How to treat venous thromboembolism today; 10 years after the introduction of the first direct oral anticoagulant?
Dél-pesti Centrumkórház, Budapest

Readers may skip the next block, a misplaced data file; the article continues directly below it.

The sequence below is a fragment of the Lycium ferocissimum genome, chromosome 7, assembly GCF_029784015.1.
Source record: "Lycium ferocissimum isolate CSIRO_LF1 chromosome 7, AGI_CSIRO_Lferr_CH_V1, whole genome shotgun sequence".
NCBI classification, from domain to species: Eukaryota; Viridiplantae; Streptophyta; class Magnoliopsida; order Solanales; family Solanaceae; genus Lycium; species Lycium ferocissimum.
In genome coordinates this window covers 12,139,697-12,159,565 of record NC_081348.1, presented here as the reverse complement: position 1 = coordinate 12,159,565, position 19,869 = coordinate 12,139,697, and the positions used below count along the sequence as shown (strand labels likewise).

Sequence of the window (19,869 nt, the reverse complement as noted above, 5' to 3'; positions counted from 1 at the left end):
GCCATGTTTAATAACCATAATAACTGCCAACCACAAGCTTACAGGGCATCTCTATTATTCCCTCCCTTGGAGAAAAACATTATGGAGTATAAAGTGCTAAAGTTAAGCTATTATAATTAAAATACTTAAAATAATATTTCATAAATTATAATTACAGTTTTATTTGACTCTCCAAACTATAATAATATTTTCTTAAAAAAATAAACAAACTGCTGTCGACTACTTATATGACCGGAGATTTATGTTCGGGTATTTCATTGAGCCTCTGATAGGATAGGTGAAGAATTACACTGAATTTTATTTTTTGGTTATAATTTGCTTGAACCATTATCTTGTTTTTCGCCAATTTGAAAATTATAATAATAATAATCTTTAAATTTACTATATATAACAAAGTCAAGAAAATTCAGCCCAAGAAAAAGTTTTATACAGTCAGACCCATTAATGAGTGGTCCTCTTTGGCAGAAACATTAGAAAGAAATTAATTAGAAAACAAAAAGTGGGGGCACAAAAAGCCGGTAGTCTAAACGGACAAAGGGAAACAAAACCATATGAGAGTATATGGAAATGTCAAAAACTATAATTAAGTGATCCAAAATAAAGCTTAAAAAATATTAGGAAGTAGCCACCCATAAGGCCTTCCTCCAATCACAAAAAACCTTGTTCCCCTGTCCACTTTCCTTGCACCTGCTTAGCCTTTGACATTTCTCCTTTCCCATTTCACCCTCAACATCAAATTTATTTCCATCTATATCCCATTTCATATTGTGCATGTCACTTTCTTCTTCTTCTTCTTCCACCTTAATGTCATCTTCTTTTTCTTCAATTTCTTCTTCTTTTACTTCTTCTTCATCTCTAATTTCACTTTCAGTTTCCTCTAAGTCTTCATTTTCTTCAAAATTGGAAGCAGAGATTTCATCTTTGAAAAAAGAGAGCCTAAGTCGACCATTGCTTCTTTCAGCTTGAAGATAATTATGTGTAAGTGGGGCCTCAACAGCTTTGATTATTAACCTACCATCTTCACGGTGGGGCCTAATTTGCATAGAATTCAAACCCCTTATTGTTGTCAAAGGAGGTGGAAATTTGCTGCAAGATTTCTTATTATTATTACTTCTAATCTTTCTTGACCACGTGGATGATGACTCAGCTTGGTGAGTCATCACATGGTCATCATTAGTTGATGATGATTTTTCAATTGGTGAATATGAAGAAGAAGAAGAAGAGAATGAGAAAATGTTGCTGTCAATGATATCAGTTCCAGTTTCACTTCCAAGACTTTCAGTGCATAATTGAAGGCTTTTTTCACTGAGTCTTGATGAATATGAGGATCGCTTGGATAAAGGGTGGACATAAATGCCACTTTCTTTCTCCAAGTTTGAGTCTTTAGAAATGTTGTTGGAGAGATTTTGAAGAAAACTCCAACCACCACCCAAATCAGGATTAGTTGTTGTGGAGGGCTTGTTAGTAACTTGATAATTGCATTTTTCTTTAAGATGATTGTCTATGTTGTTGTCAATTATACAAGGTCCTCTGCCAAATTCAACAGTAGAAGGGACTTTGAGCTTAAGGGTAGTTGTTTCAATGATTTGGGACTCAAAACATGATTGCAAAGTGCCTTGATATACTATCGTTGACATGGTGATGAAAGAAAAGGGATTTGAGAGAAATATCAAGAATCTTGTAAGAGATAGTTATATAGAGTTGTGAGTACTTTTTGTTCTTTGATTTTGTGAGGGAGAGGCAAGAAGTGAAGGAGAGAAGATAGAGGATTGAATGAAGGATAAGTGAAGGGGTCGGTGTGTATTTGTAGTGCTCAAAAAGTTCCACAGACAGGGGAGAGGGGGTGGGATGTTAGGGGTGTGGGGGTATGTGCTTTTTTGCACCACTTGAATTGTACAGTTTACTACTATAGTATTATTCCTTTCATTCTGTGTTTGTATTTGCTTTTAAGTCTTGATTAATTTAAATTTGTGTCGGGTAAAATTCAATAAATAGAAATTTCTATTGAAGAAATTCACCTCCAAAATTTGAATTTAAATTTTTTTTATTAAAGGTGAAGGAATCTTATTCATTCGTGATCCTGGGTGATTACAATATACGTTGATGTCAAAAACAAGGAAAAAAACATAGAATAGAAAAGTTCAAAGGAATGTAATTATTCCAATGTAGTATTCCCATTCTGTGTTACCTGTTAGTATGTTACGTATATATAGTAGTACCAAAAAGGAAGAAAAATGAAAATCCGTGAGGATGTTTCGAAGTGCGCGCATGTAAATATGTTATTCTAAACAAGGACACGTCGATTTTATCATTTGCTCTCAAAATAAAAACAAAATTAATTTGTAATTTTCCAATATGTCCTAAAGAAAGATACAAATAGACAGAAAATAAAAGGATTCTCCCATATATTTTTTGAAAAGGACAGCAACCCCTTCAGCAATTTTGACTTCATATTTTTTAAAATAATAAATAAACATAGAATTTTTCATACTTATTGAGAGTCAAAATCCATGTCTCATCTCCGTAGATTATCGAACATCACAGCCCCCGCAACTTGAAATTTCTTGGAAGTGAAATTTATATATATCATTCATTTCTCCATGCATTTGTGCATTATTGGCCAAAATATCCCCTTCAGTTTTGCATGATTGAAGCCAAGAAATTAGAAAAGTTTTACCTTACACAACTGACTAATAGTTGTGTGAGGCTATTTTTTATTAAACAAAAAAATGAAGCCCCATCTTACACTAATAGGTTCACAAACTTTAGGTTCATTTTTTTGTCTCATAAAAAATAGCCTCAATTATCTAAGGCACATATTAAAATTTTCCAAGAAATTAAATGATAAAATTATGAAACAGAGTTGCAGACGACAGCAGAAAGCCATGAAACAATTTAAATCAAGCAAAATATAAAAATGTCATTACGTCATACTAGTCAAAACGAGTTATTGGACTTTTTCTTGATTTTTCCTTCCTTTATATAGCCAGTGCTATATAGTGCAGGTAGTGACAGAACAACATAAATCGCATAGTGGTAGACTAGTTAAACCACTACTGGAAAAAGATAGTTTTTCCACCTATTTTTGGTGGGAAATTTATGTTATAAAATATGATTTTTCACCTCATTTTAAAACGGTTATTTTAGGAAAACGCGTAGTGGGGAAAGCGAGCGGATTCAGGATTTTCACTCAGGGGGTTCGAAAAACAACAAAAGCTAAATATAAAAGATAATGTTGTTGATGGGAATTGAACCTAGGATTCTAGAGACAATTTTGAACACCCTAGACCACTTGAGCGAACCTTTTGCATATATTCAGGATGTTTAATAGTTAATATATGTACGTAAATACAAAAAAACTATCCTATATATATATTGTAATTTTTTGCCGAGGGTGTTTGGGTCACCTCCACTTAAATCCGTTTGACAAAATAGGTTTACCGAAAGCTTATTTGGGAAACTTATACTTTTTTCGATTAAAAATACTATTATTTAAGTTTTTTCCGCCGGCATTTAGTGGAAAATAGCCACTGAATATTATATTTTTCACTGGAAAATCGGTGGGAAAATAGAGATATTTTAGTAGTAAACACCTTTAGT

Venous thromboembolism is the third cardiovascular cause of death in Europe. It affects a number of adults in Hungary equal to the population of a midsize town. Mortality rates are far higher than that of the average of the countries in the European Union, hence detecting and appropriate management of the disease is of paramount public health importance. Due to their acute consequences, tendency to recur and long term complications patients need to be treated with anticoagulants for an adequate time. Traditional treatment has its well-known problems; therefore several direct oral anticoagulants were developed over the last 10 years to gradually replace Vitamin K antagonists. Representatives of this group of drugs are at least as efficacious as warfarin however they are safer if we look at bleeding complications. They offer a more convenient treatment because monitoring of their plasma level is not necessary, and they can be given at fixed doses. There are only a few drug-drug interactions and there are no dietary restrictions. The approval of dabigatran – the first drug in this group – for the treatment of deep vein thrombosis and pulmonary embolism, and prevention of recurrent events in adults was based on a study program consisting of four clinical trials. International guidelines endorse the use of dabigatran and direct oral anticoagulants in preference of Vitamin K antagonists. Present review is to recap the principles of the anticoagulant treatment in this indication and to highlight the role of dabigatran in the therapy by summarizing relevant clinical evidence.